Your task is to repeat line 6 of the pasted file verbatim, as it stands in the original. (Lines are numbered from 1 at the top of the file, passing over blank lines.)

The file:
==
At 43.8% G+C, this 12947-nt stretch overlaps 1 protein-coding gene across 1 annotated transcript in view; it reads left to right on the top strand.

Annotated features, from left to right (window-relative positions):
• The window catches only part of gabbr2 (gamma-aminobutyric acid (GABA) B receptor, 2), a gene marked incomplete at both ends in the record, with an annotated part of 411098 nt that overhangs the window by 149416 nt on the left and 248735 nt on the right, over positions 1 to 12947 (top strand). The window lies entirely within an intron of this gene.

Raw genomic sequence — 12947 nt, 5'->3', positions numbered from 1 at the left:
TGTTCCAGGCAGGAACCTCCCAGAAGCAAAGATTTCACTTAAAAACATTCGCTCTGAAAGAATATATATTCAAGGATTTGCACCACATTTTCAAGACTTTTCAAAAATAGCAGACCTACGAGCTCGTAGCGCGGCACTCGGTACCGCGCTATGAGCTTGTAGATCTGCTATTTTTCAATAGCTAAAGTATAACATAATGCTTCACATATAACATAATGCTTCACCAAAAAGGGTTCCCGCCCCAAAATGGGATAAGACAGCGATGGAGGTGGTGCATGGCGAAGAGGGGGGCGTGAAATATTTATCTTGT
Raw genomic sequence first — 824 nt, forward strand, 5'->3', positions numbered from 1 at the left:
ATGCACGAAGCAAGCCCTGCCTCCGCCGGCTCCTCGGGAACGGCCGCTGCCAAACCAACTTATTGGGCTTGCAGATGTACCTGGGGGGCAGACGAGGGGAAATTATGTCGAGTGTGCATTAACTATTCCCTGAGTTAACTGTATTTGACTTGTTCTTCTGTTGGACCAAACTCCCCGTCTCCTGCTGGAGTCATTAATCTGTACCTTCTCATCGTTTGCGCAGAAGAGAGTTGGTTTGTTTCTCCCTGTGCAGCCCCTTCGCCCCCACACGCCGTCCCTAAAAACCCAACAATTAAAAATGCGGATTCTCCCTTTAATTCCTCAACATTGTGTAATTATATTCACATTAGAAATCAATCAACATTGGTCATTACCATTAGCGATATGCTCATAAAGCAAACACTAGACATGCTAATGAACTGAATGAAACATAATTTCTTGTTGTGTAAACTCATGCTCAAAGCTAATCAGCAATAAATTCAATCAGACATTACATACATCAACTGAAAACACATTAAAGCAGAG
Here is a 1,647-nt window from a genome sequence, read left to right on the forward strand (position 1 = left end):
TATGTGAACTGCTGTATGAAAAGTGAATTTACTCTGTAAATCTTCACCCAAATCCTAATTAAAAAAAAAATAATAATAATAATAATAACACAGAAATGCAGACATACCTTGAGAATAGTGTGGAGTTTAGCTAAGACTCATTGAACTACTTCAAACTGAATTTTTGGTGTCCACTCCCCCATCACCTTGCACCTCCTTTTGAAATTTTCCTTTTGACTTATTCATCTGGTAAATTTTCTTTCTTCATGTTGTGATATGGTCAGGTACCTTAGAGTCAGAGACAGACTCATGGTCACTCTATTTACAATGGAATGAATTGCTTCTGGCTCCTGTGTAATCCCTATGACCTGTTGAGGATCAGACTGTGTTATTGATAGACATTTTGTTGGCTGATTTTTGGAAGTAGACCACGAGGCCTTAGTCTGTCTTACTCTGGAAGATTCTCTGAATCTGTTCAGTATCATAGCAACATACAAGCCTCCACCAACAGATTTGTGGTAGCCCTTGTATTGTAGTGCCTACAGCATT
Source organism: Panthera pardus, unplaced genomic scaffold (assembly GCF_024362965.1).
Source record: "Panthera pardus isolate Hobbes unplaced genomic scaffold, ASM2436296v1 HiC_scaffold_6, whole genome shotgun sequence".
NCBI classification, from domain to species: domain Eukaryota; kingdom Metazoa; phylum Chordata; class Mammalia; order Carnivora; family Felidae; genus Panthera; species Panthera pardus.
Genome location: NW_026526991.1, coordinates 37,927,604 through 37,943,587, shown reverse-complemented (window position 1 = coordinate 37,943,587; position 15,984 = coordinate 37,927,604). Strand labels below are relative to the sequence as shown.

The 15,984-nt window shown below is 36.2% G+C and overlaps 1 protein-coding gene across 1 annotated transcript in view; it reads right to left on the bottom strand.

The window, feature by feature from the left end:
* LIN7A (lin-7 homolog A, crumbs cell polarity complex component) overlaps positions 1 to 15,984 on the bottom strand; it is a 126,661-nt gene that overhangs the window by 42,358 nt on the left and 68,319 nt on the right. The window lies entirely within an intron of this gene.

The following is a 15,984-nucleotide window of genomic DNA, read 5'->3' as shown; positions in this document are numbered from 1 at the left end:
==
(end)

Raw genomic sequence first — 824 nt, forward strand, 5'->3', positions numbered from 1 at the left: